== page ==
Edit 2: $A(n)$ never has complex eigenvalues for any $n$. I included the missing eigenvalues in the table. Also I corrected errors in the table for $n=5$. None of the corrections change the result/conjecture of the problem. Namely that $6,8$ and $9$ are the only integers such that $A(n)$ has a eigenvalues equal to $\varphi$ or $-{1\above 1.5 pt \varphi}$.

For $n=5$ the corrected values are numerically $\lambda_1 \approx 1.87939\ldots$, $\lambda_2\approx -1.53209\ldots$,$\lambda_3=1$,$\lambda_4=$, $\lambda_5 \approx -0.347296\ldots$ These values have exact forms similar to the radicals shown in Edit 1 above

For $n=7$ the $6$ missing values are numerically $\lambda_1 \approx 2.38839\ldots$, $\lambda_2\approx -1.9041\ldots$,$\lambda_3\approx 1.77217\ldots$,$\lambda_4\approx -1.33388\ldots$, $\lambda_5 \approx 0.0.64993\ldots$,$\lambda_6 \approx -0.572499 \ldots$.

For $n=8$ the $6$ missing values are numerically $\lambda_1 \approx 2.48767\ldots$, $\lambda_2\approx -1.98486\ldots$,$\lambda_3\approx 1.77268\ldots$,$\lambda_4\approx -1.39899\ldots$, $\lambda_5 \approx 0.827404\ldots$,$\lambda_6 \approx 0.296099 \ldots$.

For $n=9$ the $4$ missing values are numerically $\lambda_1 \approx 2.54926\ldots$, $\lambda_2\approx -2.03439\ldots$,$\lambda_3\approx 1.80552\ldots$,$\lambda_4\approx 0.320385\ldots$ These values have exact forms similar to the radicals shown in Edit 1 above.

Conjecture: $6,8$ or $9$ are the only numbers $n$ such that characteristic polynomial of $A(n)$ has eigenvalues: one equal to the golden ratio and another equal to the golden conjugate.

• Interpret the matrix as the adjacency matrix of a directed graph and draw it. You are looking for a connected component of the graph that looks like two vertices, commected by a directed edge in both directions, such that one of them has a self-loop. This is the "Fibonacci graph." May 31, 2017 at 18:46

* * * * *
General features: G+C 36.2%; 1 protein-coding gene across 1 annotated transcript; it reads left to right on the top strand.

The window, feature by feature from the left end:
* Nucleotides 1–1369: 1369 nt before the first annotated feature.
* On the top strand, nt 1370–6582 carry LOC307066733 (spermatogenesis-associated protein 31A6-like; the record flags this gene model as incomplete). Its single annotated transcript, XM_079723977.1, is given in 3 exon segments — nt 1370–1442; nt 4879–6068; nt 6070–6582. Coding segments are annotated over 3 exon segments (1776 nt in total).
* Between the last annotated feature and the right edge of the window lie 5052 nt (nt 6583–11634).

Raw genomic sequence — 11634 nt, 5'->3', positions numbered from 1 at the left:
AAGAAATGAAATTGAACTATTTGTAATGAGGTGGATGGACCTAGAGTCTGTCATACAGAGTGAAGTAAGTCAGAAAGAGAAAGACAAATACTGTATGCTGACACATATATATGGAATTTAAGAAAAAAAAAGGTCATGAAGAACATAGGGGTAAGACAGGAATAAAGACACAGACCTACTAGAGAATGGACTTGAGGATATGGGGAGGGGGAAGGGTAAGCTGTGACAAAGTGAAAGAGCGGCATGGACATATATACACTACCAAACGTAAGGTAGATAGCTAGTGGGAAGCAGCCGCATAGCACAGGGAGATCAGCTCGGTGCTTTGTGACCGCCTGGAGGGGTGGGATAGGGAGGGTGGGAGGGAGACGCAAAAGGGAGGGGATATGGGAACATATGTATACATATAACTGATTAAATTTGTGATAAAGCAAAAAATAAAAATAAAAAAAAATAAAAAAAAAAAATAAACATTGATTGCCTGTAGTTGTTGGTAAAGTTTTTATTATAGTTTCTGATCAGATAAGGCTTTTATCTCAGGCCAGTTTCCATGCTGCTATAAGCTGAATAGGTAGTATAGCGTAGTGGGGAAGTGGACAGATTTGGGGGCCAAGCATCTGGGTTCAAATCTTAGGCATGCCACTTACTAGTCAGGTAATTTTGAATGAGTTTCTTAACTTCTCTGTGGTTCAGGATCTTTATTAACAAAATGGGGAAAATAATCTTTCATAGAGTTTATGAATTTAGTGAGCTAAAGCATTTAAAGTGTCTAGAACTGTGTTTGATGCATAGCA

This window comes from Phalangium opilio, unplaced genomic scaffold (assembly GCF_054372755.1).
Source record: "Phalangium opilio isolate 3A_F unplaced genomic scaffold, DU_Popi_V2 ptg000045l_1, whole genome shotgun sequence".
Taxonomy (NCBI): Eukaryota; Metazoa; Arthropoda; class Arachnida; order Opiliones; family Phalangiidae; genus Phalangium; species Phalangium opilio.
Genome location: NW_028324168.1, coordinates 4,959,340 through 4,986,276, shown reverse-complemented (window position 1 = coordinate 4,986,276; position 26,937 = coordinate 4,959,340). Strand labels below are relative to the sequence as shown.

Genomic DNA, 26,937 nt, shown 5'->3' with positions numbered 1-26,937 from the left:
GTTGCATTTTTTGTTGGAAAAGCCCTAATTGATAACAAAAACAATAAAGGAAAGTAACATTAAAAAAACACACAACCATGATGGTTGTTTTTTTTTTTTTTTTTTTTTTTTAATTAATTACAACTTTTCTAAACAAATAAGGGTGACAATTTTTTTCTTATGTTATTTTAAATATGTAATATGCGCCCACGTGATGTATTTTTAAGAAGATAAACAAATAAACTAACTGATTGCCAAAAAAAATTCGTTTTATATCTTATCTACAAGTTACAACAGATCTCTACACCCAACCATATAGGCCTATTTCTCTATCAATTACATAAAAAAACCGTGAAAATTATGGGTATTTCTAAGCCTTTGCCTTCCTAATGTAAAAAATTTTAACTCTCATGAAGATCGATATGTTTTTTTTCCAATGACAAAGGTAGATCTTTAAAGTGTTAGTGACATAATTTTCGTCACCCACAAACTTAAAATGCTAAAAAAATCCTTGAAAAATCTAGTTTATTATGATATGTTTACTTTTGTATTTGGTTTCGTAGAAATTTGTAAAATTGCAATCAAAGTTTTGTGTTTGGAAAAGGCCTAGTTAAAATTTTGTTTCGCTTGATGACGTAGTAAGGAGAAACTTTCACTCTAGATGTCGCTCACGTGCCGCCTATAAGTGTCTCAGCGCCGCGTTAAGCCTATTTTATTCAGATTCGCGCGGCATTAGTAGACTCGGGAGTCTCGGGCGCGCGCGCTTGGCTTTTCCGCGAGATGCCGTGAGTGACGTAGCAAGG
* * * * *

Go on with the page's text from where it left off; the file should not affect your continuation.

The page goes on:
• @QiaochuYuan do you have a link to paper that defines and talks about "the Fibonacci graph" ? May 31, 2017 at 18:57
• Hmm, never mind, I drew the graphs and things are more complicated than that. Anyway, take a look at math.dartmouth.edu/archive/m68f11/public_html/algcomb.pdf and draw the graphs. The Fibonacci graph is the graph with adjacency matrix $\left[ \begin{array}{cc} 1 & 1 \\ 1 & 0 \end{array} \right]$; I call it that because counting walks on it reproduces the Fibonacci numbers. Its eigenvalues are $\varphi$ and $- \frac{1}{\varphi}$ as you might expect. May 31, 2017 at 23:35
• I tried for up to $500 \times 500$ and I didn't see any more examples of this. So it may be just $n = 6,8,9$. Jun 1, 2017 at 1:09
• @Jair Taylor could I persuade you to share your code ? I suspect it is a reasonable conjecture. Jun 1, 2017 at 1:13

For $n < 500$ it seems that $6,8,9$ are the only solutions. Here is some Python code to check. The algorithm works by noting that $\phi$ and $-1/\phi$ are eigenvalues of $M$ if and only if $M^2 - M - I$ is singular. I was too lazy write code to check if an integer was a perfect power, so I copied part of the list from OEIS.

import numpy as np

def is_invertible(a):
return a.shape == a.shape and np.linalg.matrix_rank(a) == a.shape

perfect_powers = [1, 4, 8, 9, 16, 25, 27, 32, 36, 49, 64, 81, 100,
121, 125, 128, 144, 169, 196, 216, 225, 243, 256,
289, 324, 343, 361, 400, 441, 484, 512, 529, 576,
625, 676, 729, 784, 841, 900, 961, 1000, 1024,
1089, 1156, 1225, 1296, 1331, 1369, 1444, 1521,
1600, 1681, 1728, 1764]

A = []

for n in range(1,10):

M = [*n] *n
M = np.matrix(M)

for m in [m for m in perfect_powers if m <= 2*n]:
for i in range(n):
j = m - (i+1) -1 #find solutions to (i+1) + (j+1) = m
if j in range(n):
M[i,j] = 1

if not is_invertible(M*M - M - np.identity(n)):
A.append(n)
print n, n in A
print A


returns

1 False
2 False
3 False
4 False
5 False
6 True
7 False
8 True
9 True
[6, 8, 9]